LAGOS, Nigeria (AP) — Mourners silently walked between rows of the dead from a plane crash in Nigeria that killed the 153 people aboard the airliner and others on the ground, peering into burned faces in hopes of claiming the remains of their loved ones.
Those in grief passed by more than a dozen bodies  in a Lagos hospital parking lot. Onlookers wore surgical masks to block out the smell. As family members softly wept and held one another, the government announced Tuesday it has indefinitely suspended Dana Air’s license, grounding the carrier that operated the MD-83 airplane that crashed in the country’s largest city and now faces widespread public anger.

“We are without eyes,” said Jennifer Enanana, as she sobbed in the parking lot over the death of her younger brother in the crash. She had lost another brother within the year. “We don’t have anybody that will protect us that can stand like a man and defend us. Dana stole him.”

The MD-83 went down in Lagos’ Iju-Ishaga neighborhood, about five miles from Lagos’ Murtala Muhammed International Airport. The area has grown dramatically over the decades since British colonialists first established an airstrip there, as Lagos surges toward becoming the largest city in Africa.

That population pressure has seen homes, business and industrial sites shoot up along the approach route used by aircraft landing at the airport, changing what used to be forests and wetlands into a sprawling megacity. The development has put the population there at risk with many aviation disasters in Nigeria over the last two decades. Emergency workers fear a number of on-the-ground deaths from Sunday’s crash that saw the aircraft slam into two apartment buildings, a printing press and a woodworking shop.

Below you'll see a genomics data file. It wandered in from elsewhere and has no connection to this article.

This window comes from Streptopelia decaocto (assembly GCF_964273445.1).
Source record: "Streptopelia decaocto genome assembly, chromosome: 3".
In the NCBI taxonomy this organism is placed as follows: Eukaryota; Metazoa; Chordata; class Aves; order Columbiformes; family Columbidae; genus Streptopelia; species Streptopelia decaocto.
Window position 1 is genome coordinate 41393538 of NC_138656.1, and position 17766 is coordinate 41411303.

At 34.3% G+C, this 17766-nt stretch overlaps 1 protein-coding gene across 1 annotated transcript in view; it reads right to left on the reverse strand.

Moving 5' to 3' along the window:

By midday Tuesday, searchers had recovered 150 bodies, according to Nigeria’s National Emergency Management Agency. It was not yet known how many people died on the ground.

Emergency workers were still looking through the debris for bodies and one damaged building seemed on the verge of collapse.

Fearful family members who once crowded the neighborhood arrived Tuesday at the Lagos State University Teaching Hospital, where authorities had placed the 43 identifiable bodies so far collected from the crash.

Professor David Oke, the chief medical director of the hospital, told the dozens of relatives and diplomats gathered there that at least 29 had already been identified, including the bodies of a Chinese citizen and a Canadian.

Federal and state authorities have discussed using DNA testing to identify other bodies, though that likely would require massive assistance from laboratories outside the country.

Popular anger has risen in the country against the airline since the crash. On Tuesday, the Nigerian government indefinitely suspended Dana Air’s license to fly in Africa’s most population nation, said Joe Obi, a spokesman for the  aviation ministry. Obi said officials took the action as a safety precaution.

Officials with Dana Air could not be immediately reached for comment. A statement posted to the company’s website described the airline as “professionally managed,” saying the flight’s captain had logged 18,500 flight hours, with 7,100 hours on an MD-83.

Dana Air said the plane that crashed had its last safety inspection on May 30 and was certified to fly by Nigerian regulators. However, oversight remains lax in oil-rich Nigeria, whose government remains hobbled by mismanagement and corruption.

The cause of the crash on a sunny, clear Sunday afternoon remained uncertain. The crew radioed the tower that they had engine trouble shortly before the plane went down.

Late Monday, emergency workers recovered both the flight data recorder and the cockpit voice recorder, said Tunji Oketunbi, a spokesman for the Accident Investigation Bureau, which probes airplane crashes in Nigeria.

“We will take them abroad for decoding and that will help our analysis,” Oketunbi said Tuesday. “We will know what happened to the aircraft shortly before it crashed.”

An investigator from the U.S. National Transportation Safety Board was expected to join Nigerian authorities to help them determine a cause for the crash, Oketunbi said.

Associated Press writers Bashir Adigun in Abuja, Nigeria; Matthew Lee in Washington; Dave Collins in West Hartford, Conn.; and Mike Graczyk in Houston, Texas, contributed to this report.